Snakefruit Epiphany (from Bali Wave Ghost)

SNAKEFRUIT EPIPHANY The backpacker walked in, ordered turmeric tea and began pulling books and pamphlets from her bag. Half an hour later, the blonde arrived in a motorcycle sidecar that looked exactly like a very big bottle of champagne. She caught the eye of the waiter the moment she stepped in. Neither she nor the backpacker recognized me. Though seated at the same table, the two women ignored each other; the reading materials were like a wall. Finally, the backpacker cleared her throat and began to read from a pamphlet. Trunyan is an ancient village in Bali, whose inhabitants call themselves “Bali Aga” or Old Balinese. In the center of the village is a temple called Puser Jagat, meaning ’The Navel of the Universe.’ The temple’s architecture is unlike any other on Bali. It stands under a massive banyan tree. The backpacker is a freckled cherub with tattoos and a pierced nose. Calm and factual at first, now she slowly raises her hands like a wizard performing a spell. When a villager passes away, the body is placed under the banyan tree. The tree emits an arboreal fragrance that masks the stench of death. Her hands flutter back onto the table.”Lovely perfume Francesca.” “It’s Krasnaya. Lovely of you to comment.” On the other side of the room the waiter holds up a carafe. Francesca nods. The waiter points to a red table cloth. Francesca shakes her head. He points at the crotch of his white apron. She smiles, then briefly glances at the backpacker. “I notice you still don’t use perfume,” Francesca pulls cigarettes and an ashtray from her purse, “nor deodorant.” The waiter brings the wine, a glass and bruschetta: toasted slices of bread, basil, cubes of tomatoes and cloves of garlic. Francesca picks up her glass, the waiter pours and the backpacker reads again. Once a sleepy village, Jimbaran lies on Bali’s southern peninsula. Its pristine sand beckons you for long walks along its coast. Or, enjoy dining at one of the beachside seafood restaurants. A reef provides protection from the wave action, allowing excellent swimming. Jimbaran is known for its spectacular sunsets. “Speaking of sleepy villages, how’s Perth? Everything running smoothly at the orphanage? Oh wait, you volunteer here, in Bali. And the orphanage is in, is in… Denpasar? No, that isn’t correct is it? The orphanage is in Singaraja? No, that’s not right. Oh yes, I remember. The orphanage is near Ubud, in a jungle valley with a river. With a bar and a pool overlooking rice terraces.” “We have a karaoke once a month in the dining hall. And it’s a pond, not a pool.” Francesca refills her glass. Another passage is read, this time with the voice of a pirate. In the 1830s Kuta was a bustling slave market and a base for a notorious variety of international lowlifes. The backpacker again clears her throat and almost looks up. Hippies and surfers began arriving in the 1960s. Kuta is now one of the busiest tourist areas in the world, a wonderland of sun, surf, hotels and bars. Fran moves her glass over one of the books. “Eat Pay Leave. Your pirate voice might make it interesting.” “Must you always emit such massive negativity? You’re like a... like an...Anti-Eat Pray Love Person! Why don’t you write your own book? Three years here, for sure you know everything about the real Bali.” “The real Bali? The real Bali is a ten minute kechak dance during happy hour. Or the beach in Kuta. Makes me ill. Anti-Eat Pray Love Person? Me? No, no, no… I am the most positive person you’ll ever meet. Just ask your father.” She says this slowly, in between smoking and looking at her phone. The table has become a boxing ring with a vase of frangipanis and crisp linen napkins. One fighter starts tapping at Facebook, her opponent points at maps in a Lonely Planet guide book. Francesca finally looks up. “Gattopardo! Finally! I have you all to myself. Sit down!” Gattopardo remains standing, smiling and serene. “Francesca! Amore! Beautiful to see you and your charming friend. Your invitation is very kind. But, sad to say, my morning delivery just arrived. Now I am a headache.” He looks at Francesca, slowly rubs his hands. “Amore, of course you know I would enjoy with you a bottle of wine. Or champagne. “ “Both.” Francesca leans back and runs her fingers through her hair. Her eyes are locked on Gattopardo. She is petite; when she extracted herself from the champagne sidecar, she did so with the grace of a ballerina. Francesca leans forward, looks directly into the eyes of the backpacker. “Gattopardo, am I a lush?” Gattopardo gazes out at the rice fields. He looks over the golden umbrella above the small stone shrine in the parking lot. The bottom half is wrapped in a black and white checkered cloth; a saput poleng. Gattopardo looks at Francesca. “Amore, you are most certainly not a lush,” he says quietly. Twenty minutes ago I experienced an epiphany because of Gattopardo. He didn’t sing me an aria as I ate spaghetti; he hadn’t taught me a Sanskrit mantra. He didn’t read my palm. Gattopardo simply served me a plate of snakefruit pasta. “Tagliarini al salak,” he said. The moment he placed it before me I began moving my nose through the delicate steam swirling above the glistening noodles. Like a magician, Gattopardo then reached into his chef’s jacket and produced a heart-shaped, reddish-brown leathery fruit.”A snakefruit, a salak.” He placed it on my table. “Bon appetito.” Heavy yet soft, the pasta was a perfect balance of egg yolk and double zero wheat flour. Shavings of roasted almonds, the sweetness of mascarpone cheese and a whisper of seasoning. The crunchy snakefruit, delightfully sour, had been sliced very thinly—and frozen! As I ate, I drifted. I contemplated my hand’s relationship to the fork it held. I saw new colors when I looked outside. I went to the wheat fields of the place where I was born. I imagined what a salak tree looked like. The food was transformative. One moment I was in a happy credit card commercial, the next I was confronted with a huge, messy map of my destructive life. You are here. “Join me,” Francesca purrs to Gattopardo, swirling her chest, running a finger along the stem of her glass. “Just one.” “Amore, my heart says yes, my schedule says no.” Gattopardo pushes his glasses to the top of his nose. “But I promise we soon have a sweet time together. You have my word.” One of the cute Japanese women sitting in the corner gets up and approaches my table. She’s smiling and holding a camera. I know she’s going to say something I’ve heard millions of times. “Excuse me, Mr. Orgasm Donor, can I take a picture with you?” ................................................end........................... Voila! The debut of a new dish, tagliarini al salak. The dish has yet to be actually created but was conceptualized by Chef Ezio Barbero, owner of the La Bruschetta restaurant in Sanur, Bali. The above is an excerpt from Bali Wave Ghost will soon be published. Artist/writer Stephen Black has written several other books including the Singaporean cult classic I Ate Tiong Bahru. ! The debut of a new dish, tagliarini al salak. The dish has yet to be actually created but was conceptualized by Chef Ezio Barbero, owner of the La Bruschetta restaurant in Sanur, Bali.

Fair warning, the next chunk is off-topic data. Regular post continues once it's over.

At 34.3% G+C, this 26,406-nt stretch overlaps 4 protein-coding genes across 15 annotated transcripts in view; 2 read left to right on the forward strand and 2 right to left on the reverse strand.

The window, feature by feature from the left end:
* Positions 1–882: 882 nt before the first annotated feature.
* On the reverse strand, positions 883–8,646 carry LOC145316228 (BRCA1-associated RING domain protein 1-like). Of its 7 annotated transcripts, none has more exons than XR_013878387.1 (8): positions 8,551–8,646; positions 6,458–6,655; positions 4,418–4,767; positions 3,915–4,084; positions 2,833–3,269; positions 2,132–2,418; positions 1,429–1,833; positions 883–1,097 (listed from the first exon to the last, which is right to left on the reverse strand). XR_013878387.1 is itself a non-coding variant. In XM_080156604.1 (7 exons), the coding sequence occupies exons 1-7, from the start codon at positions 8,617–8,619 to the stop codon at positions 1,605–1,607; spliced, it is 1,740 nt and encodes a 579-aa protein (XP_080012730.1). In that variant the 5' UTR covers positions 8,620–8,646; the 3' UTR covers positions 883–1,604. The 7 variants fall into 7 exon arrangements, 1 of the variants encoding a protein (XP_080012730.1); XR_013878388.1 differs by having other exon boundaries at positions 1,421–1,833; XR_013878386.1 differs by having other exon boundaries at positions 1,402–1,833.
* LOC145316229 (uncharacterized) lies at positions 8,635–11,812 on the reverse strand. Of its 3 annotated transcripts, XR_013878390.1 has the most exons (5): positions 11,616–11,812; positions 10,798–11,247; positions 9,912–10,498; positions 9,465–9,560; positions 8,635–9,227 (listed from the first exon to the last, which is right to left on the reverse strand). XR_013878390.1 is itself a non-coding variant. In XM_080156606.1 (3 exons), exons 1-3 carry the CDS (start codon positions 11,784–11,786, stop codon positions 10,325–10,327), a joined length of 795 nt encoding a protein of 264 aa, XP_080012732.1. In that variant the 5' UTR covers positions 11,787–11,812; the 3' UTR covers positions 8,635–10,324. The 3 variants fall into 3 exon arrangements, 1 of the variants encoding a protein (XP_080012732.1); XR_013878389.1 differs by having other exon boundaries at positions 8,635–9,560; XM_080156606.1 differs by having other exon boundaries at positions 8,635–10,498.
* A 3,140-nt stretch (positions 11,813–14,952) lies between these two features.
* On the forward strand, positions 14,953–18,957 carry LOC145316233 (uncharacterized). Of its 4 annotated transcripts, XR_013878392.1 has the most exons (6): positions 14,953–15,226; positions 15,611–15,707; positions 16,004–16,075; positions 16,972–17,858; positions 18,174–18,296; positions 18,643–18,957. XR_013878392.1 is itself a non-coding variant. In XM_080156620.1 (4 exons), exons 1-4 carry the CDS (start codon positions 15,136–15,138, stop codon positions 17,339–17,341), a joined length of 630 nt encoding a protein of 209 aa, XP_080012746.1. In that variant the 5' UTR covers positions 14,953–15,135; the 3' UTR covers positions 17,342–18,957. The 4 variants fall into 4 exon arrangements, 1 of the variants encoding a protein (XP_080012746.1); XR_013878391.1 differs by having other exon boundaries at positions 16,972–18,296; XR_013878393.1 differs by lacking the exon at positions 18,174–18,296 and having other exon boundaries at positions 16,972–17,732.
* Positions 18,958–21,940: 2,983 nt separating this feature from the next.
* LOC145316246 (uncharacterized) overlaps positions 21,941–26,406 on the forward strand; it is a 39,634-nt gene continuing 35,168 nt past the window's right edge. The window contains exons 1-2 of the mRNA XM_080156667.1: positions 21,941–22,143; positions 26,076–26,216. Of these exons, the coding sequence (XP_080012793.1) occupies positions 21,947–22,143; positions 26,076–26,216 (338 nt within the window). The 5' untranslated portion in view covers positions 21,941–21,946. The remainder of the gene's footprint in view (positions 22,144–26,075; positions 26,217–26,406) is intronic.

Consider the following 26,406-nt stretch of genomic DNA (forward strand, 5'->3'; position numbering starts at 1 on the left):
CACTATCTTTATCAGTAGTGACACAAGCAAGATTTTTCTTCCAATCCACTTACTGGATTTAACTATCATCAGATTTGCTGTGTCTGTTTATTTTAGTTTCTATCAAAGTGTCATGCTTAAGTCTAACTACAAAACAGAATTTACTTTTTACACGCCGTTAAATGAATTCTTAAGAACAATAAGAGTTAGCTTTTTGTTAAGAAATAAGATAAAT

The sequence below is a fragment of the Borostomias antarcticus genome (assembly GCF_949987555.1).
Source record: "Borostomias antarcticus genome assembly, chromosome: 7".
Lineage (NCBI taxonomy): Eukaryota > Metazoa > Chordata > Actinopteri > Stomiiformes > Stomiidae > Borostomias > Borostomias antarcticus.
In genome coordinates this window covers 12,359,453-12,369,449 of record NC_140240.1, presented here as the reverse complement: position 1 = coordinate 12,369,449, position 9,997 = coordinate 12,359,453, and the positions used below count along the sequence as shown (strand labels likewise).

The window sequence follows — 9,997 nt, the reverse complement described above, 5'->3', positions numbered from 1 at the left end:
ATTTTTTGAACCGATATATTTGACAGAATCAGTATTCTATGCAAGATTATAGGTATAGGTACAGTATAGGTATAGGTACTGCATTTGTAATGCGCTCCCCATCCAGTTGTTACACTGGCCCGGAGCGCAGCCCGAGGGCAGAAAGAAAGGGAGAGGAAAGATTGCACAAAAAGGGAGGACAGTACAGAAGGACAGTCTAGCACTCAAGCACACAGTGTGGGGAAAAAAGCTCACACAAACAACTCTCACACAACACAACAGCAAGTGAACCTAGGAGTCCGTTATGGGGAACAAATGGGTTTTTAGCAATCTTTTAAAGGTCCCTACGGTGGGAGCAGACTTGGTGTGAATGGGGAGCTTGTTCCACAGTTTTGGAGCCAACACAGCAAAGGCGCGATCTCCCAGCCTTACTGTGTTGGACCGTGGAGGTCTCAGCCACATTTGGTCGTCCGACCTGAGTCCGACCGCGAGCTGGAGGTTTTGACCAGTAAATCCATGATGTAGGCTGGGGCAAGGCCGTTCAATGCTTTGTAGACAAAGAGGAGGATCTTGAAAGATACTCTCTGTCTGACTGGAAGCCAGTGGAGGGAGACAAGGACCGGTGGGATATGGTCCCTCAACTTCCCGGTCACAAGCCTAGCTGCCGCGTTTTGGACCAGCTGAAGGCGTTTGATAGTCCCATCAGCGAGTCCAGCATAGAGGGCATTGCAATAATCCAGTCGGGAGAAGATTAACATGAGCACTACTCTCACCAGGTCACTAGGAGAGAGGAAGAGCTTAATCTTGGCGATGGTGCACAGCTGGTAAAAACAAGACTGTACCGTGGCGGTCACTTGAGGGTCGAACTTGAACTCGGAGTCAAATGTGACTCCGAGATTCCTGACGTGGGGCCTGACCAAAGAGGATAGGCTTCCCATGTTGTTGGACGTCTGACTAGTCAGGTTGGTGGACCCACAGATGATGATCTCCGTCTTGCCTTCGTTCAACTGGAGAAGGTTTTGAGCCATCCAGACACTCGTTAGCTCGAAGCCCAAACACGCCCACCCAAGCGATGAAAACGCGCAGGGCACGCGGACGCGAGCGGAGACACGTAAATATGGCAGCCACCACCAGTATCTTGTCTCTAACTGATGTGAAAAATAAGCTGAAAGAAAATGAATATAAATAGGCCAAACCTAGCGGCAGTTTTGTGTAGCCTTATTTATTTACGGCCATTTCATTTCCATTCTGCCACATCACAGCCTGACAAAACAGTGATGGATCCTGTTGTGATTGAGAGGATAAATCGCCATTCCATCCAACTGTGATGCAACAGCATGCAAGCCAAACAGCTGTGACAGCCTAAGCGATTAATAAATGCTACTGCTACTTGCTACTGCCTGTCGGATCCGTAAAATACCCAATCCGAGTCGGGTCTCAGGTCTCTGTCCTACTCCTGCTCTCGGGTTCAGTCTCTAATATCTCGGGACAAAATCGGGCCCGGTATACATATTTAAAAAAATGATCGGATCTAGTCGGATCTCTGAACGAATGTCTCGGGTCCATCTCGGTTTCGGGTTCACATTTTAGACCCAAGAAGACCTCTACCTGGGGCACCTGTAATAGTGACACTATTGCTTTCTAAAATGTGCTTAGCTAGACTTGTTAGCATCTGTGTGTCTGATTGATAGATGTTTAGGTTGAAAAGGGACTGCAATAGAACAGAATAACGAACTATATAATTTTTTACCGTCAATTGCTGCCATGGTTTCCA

2 Responses to Snakefruit Epiphany (from Bali Wave Ghost)

  1. “I don’t advise you to go into the monkey forest after dark, but if you must, you must,” I said.
    “I must,” he said, forcing his moleskin into his jacket pocket.

  2. Pingback: Pecha Kucha Notes | blacksteps